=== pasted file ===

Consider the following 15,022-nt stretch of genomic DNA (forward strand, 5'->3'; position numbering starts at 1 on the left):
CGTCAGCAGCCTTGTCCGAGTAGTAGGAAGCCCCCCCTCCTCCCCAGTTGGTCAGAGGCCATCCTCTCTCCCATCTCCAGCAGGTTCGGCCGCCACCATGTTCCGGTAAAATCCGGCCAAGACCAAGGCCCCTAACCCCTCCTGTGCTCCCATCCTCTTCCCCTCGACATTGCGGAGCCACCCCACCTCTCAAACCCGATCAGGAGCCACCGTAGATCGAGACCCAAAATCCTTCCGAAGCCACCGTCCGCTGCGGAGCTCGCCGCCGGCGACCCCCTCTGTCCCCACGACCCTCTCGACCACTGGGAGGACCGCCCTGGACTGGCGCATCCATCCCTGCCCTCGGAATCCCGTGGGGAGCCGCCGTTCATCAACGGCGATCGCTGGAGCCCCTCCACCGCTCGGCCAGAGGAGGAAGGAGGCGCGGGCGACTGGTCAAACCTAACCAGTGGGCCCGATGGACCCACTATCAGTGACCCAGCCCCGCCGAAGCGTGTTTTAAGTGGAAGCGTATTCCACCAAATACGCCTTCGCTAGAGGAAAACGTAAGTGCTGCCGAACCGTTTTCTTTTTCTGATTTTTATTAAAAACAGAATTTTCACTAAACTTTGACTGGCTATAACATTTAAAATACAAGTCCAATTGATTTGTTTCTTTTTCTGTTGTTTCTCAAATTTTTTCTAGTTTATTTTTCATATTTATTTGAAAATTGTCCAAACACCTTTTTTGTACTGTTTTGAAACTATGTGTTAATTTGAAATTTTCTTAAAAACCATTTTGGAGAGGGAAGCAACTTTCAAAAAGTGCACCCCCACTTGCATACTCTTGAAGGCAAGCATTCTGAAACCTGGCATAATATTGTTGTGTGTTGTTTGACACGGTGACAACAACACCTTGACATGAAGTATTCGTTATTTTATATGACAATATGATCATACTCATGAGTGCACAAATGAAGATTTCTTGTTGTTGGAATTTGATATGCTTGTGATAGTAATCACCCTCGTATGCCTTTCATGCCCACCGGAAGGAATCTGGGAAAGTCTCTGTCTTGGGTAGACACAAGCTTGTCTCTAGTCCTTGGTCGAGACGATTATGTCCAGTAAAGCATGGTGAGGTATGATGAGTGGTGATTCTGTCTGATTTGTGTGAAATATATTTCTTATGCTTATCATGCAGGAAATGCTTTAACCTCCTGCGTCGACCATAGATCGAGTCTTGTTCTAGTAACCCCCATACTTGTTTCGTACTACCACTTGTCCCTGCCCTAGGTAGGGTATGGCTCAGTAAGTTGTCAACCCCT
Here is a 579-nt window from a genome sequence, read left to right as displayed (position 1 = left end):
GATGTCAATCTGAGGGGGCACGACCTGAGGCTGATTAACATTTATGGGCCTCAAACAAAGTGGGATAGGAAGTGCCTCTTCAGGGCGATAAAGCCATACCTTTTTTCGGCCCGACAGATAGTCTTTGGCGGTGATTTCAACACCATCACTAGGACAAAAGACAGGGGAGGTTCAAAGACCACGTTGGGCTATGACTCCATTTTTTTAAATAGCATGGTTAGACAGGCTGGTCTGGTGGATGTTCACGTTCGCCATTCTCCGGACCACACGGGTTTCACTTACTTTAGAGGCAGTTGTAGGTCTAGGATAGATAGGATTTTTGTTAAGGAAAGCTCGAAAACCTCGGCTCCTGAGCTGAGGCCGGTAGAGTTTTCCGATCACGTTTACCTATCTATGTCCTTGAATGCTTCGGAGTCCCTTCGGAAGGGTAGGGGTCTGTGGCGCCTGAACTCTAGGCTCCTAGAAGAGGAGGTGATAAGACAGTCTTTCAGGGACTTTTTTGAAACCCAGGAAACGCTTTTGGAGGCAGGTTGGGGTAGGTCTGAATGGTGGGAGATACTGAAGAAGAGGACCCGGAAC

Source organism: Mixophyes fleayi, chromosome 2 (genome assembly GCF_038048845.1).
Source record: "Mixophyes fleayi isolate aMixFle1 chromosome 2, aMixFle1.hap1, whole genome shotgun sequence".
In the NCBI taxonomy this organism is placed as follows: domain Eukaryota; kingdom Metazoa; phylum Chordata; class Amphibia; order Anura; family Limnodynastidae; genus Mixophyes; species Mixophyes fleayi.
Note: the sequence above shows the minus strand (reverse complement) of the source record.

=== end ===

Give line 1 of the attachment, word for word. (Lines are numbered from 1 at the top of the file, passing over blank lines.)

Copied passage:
Consider the following 15,022-nt stretch of genomic DNA (forward strand, 5'->3'; position numbering starts at 1 on the left):